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Archive for February 2011

REVIEW: Sychronicity

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心中天使 (Synchronicity)

Released: 2011

Naoki Ichio

Machiko Ono
Hikari Kikuzato
Tomohiro Kikuzato
Jun Kunimura
Hisako Manda

Running time: 92 min.

Reviewed by Nicholas Vroman


Though it’s been 10 years since Naoki Ichio’s first feature, “A Drowning Man”, and “Synchronicity”, some fundamental issues and ideas bind the two. First, there is a consistent plot device. Something happens. Something happens that fundamentally changes a character’s life. In “A Drowning Man”, the main character, Tokio (Shinya Tsukamoto) find his wife, Kumiko (Reiko Kataoka) dead in the bathtub. After a night of not knowing what to do, he passes out in a drunken heap. The next morning, Kumiko, resurrected, helps him up and life continues – but it will never be the same, as much as Tokio may try to maintain it. In “Synchronicity”, the three main characters, Ai, Yuu, and Kei go through some profound something-or-other that changes their lives. In this variation they try to continue on as normal, but every one around them, family, girlfriends, friends knows, but are helpless in what to do.

Chatting with Naoki, he acknowledged that Peter Greenaway is a huge influence on his work, but that he had never seen “The Falls”. This seminal work by Greenaway catalogs of a group of people that had all experienced the Violent Unknown Event (VUE) – something that had changed their lives (mainly by giving them potagium fallitis, a disease that is turning, basically, into birds). In “Synchronicity”, Naoki’s characters may have become angels.

The second binding concern of Naoki’s is surrealism. In a refreshing rejection of the common logic of even the most CGI-laden contemporary productions, Naoki has no fear in throwing a certain illogic into his stories and allowing the film to follow that course. Dream-logic, unreasoned and undefined, allows him to dig deeper into the emotional underpinnings of his strange tales.

Naoki believes that “we…are living in the loneliest age in history.” “A Drowning Man” addressed the problem through a self-purging personal story of a breakup of a relationship. “Synchronicity” throws the net wider, looking at contemporary malaise across the culture.

“Synchronicity” chronicles the live of three characters. Their lives may cross, but they don’t interact. Ai (Machiko Ono) is a concert pianist, in her 20s, living with her parents (played by the genial and ubiquitous character actor, Jun Kumimura and former 1978 Miss Japan/current epitome of Japanese grace, Hiasako Manda). Yuu (Tomohiro Kaku) is a 20-something salaryman already dead-ending in life and relationships. Kei (Hikari Kikuzato) is an unformed high school student, whose emotionally demanding single mother (Yumi Aso) has forced the young Kei into her own emotional retreat.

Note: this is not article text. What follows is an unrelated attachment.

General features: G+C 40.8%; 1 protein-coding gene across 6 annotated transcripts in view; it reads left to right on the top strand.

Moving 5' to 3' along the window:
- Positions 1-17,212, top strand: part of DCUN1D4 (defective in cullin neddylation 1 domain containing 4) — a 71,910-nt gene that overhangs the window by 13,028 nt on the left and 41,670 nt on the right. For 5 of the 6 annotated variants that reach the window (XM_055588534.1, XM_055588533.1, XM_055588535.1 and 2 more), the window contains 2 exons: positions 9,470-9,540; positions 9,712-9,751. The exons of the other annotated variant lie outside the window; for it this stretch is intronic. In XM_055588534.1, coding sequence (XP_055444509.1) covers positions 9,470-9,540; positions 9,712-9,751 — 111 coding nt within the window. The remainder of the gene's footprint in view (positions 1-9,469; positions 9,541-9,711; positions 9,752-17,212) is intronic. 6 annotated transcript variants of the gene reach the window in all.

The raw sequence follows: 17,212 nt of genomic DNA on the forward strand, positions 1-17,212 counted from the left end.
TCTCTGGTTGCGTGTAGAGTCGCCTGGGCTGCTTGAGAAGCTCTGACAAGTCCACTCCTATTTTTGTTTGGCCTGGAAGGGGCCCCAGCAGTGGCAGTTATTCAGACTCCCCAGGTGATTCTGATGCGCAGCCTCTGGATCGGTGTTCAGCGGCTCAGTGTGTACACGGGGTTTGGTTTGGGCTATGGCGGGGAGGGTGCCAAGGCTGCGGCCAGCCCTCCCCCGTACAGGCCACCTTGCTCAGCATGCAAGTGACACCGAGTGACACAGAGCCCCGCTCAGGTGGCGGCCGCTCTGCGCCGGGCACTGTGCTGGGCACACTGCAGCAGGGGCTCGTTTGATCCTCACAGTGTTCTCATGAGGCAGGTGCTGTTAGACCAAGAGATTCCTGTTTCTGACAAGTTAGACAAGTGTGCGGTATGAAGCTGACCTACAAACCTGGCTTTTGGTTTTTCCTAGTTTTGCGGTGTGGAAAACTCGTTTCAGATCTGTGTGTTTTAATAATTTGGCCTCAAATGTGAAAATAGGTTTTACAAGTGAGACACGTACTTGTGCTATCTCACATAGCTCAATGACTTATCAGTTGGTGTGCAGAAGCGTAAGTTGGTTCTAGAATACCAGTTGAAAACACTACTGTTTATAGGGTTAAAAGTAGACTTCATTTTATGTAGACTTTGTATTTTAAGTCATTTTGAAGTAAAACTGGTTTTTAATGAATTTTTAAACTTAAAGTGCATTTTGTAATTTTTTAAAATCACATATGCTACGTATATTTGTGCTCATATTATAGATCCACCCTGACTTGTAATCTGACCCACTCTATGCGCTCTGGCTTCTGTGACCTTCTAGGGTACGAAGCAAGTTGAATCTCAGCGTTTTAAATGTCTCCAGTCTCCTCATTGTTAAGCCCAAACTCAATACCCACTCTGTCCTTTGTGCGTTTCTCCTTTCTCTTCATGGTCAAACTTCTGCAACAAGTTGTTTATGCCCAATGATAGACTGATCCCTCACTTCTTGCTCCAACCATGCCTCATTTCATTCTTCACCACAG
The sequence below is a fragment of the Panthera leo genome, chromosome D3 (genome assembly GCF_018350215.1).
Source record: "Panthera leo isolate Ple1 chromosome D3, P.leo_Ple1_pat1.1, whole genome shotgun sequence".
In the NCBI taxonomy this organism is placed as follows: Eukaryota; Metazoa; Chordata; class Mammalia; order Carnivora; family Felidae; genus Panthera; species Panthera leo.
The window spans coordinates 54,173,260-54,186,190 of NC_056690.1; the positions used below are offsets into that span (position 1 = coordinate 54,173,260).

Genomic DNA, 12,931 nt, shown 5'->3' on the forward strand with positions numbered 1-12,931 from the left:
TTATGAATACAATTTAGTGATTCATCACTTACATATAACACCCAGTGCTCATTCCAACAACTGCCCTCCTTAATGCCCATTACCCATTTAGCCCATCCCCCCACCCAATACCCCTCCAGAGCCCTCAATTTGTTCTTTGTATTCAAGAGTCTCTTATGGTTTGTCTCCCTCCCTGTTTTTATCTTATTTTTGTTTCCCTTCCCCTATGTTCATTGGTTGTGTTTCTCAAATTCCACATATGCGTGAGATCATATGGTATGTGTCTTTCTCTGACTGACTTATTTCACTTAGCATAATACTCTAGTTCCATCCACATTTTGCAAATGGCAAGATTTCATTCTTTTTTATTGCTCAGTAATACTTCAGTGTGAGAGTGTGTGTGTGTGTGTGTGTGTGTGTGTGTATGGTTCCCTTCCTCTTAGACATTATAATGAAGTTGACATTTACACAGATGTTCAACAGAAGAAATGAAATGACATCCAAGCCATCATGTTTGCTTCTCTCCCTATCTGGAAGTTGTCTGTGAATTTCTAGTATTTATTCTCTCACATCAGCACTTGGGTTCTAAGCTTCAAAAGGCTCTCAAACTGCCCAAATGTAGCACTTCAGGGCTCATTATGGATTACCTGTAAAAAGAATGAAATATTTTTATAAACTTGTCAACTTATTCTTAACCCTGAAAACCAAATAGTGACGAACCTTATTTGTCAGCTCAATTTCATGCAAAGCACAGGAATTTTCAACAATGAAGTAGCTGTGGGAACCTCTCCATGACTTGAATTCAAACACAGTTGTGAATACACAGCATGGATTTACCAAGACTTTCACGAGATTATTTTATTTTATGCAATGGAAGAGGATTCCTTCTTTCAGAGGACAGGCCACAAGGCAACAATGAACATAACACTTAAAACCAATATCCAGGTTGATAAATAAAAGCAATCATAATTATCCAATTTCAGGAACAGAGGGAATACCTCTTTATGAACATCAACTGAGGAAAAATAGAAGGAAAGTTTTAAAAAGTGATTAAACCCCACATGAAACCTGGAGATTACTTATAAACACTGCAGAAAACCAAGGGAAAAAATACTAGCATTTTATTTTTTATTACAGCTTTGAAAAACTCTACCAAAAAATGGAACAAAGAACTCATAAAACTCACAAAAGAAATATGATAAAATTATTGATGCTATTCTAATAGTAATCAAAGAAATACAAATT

The film begins with each collapsing is some sort of rapture and coming to, changed in some fundamental but indescribable way. Through most of the film the main three characters drift through in an almost somnambulant state. It seems particularly perverse on the side of Naoki to take the young otaku idoru, Hikari Kikuzato, usually vivacious and kawaii and make her so completely flat. They walk through their lives with visual and audio motifs binding them – images of the sky, a mysterious ugly grey cat – the harbinger of the mysterious event, mirrors that fracture their faces, a beautiful trio of scenes depicting each with analog angel wings. The people in their lives recognize these changes, but have no idea of how to react. Mostly there’s misunderstanding and non-communication, but Ai’s father, also Kei’s school counselor, suggest that what Ai’s going through is what he, and most people, have gone through in their 20s, a certain unease with and ill-fitting into the universe that will pass with time.

Of course, it does pass, but in Naoki’s vision, a mystical – and cinematic – conflation of image and soundtrack brings all the forces at play into a somewhat new-agey symbolic union of Ai and Yuu creating a new “we.” They disappear into heaven. Young Kei, though is left in the world, now completely rearranged. She returns to her mother, only to find herself unrecognized. The remaining supporting characters find themselves in previously unknown situations. Kei eventually finds herself at Ai’s home, Ai’s parents now her own. Life goes on in a new formation and resolution. A final twist, driving to school with her new father, something happens.

Naoki’s oblique explorations into contemporary malaise dabbles with Lacanian notions of psychology, throwing a hodgepodge of symbolic, imaginary and “real” images on screen and in showing that once this malaise/desire is articulated in some way – in Naoki’s almost operatic orchestration of sounds and images at the denouement – that a resolution can happen. He’s also savvy enough and in a tradition of surrealist subversion, willing to playfully cut across most pop psychological notions and stir up the pot with slyly humorous images, dreams within the dream scenarios and scenes that belie much of any interpretation outside the sometimes abstruse logic of the film itself.